I have to have access to the motor since I don't have remote controls for starting/stopping/shifting or throttle. I often reach over the transom to manipulate the tiller arm on my outboard in really tight turns. I back into my dock, so the setting sun can shine on Mr. Mildew, just part of my never ending battle. I'm forced to make a 180 deg turn to do this and also must keep my mast out of the trees. At slow speeds and absent of high wind I can make almost "tank-turns" in the narrow waterway. I have unfortunately managed to impact the propeller with the rudder like this, Umm, not good. Backing down the rudder has a lot of force against it, Opps..But other than this I have found leaving the motor locked straight and steering via rudder is fine. It's very evident if the motor is slightly turned, I can't release the tiller for a second.


I wouldn't like the drag/resistance of a permanently attached link of my Honda to the rudder. My rudder is balanced (part of the surface is forward of the vertical axis line) and I "read" the resistance on the tiller by feel to determine if I have encountered shallow water, it kicks up and effort to steer is increased. I think it may also mask the signs of weather helm.

If your engine is tilted and the mount is lifted the prop should be well clear of the water when sailing, no need for full time linkage. I see this rig often on sport fish boats, linking the trolling motor to outdrive so th' Capt' can steer via his wheel.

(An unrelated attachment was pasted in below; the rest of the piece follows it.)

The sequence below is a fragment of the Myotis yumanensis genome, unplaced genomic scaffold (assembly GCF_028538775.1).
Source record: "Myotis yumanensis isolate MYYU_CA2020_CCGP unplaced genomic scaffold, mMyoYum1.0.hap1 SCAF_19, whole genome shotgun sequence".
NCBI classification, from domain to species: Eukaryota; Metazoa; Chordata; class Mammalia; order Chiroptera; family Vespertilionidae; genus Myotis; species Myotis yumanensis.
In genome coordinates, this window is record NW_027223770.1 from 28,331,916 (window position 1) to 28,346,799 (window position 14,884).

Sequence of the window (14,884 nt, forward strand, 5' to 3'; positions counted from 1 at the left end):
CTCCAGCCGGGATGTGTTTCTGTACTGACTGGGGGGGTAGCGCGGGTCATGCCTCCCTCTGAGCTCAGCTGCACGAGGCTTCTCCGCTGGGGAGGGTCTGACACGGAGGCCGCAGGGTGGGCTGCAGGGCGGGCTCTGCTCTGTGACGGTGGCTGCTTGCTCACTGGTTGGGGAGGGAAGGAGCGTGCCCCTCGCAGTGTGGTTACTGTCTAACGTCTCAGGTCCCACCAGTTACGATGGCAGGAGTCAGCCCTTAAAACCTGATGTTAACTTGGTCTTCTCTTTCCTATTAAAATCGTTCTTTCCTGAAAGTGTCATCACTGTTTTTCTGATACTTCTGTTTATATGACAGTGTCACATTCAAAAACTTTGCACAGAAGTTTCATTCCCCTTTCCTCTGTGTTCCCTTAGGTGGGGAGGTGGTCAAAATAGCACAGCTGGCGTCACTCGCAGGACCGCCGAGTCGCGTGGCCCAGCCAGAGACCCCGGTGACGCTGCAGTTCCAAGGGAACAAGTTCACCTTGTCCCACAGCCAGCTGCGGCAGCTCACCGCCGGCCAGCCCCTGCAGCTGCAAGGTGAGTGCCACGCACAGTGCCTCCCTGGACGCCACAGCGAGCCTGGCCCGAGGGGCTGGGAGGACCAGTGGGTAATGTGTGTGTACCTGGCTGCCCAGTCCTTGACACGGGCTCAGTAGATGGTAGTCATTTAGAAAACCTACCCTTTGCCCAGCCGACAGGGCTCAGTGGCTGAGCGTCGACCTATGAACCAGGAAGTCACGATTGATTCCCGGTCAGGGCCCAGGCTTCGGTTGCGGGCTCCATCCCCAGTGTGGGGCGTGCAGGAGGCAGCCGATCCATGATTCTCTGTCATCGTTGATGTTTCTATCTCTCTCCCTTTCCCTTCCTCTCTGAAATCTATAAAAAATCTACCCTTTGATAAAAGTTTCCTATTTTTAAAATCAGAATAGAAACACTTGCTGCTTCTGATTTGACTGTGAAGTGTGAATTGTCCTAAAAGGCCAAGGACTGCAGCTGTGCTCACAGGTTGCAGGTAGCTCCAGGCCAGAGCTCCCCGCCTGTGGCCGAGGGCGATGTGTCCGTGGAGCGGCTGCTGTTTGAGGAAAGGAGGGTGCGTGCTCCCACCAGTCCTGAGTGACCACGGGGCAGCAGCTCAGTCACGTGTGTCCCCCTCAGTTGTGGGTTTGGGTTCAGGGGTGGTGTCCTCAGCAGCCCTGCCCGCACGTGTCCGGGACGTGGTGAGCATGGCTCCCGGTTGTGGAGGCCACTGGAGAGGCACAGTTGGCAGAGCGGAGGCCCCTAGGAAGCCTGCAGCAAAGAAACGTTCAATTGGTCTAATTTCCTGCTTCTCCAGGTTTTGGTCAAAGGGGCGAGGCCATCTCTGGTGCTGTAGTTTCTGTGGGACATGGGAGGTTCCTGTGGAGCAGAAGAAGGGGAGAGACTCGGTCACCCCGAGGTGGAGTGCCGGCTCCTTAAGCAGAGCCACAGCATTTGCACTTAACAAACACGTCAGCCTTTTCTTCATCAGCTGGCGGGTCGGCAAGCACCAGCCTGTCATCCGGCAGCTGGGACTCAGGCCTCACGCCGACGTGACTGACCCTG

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I get what you're saying David. I sometime use the tiller on my outboard to manuever when I'm in a tight marina. However, if it was linked to the rudder I wouldn't be able to turn the outboard nearly as far and I'd lose manueverabilty. My point is, I don't think you're doing yourself any favors by attaching the two.
 

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older Helms better

I have made it a point to continually ask each (interrogate) owners about their Helms. I believe that the oldest or first built Helms boats were build for racing perhaps more than cruising. It's just my belief that Jack (an olympic sailor) built his boats to race, as a builder he was also subject to the pressure of the buyer. The later models included a galley, sometimes a pop-top cabin complete with camping tent and other itmes to make his racer more appealing to the family (read wife) sailor.
The earlier boats (25'ers) drained the cockpit from the front of the cockpit, later drains were located close to the stern. I have located my Helms (75) alongside Odalisque (73) and the hulls appeared to be exactly the same, I only viewed them, I didn't measure them in detail. I know that the Port & Stbd. hull lines of mine aren't exactly mirrored, my lifelines are different lengths, the rubrails are different lengths.
David
 

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Add me to the list. I just bought the 1979 25 that had been listed in the Indy Craigslist.

Hull Number 620 - December 1979

The rod connecting the tiller to the obm is only for use when under motor. It is easily detached when under sail.
 

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Discussion Starter #15
philo13:

Welcome to our Helms site. Almost an "80". We learn a little more about our boats every day. It will be interesting to see what changes were made in the late 70's. Yes, post lots of pictures.
 

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Thanks for the welcome. for this year, at least throught the familiarization phase, the boat will stay at Monroe reservoir south of Bloomington, IN.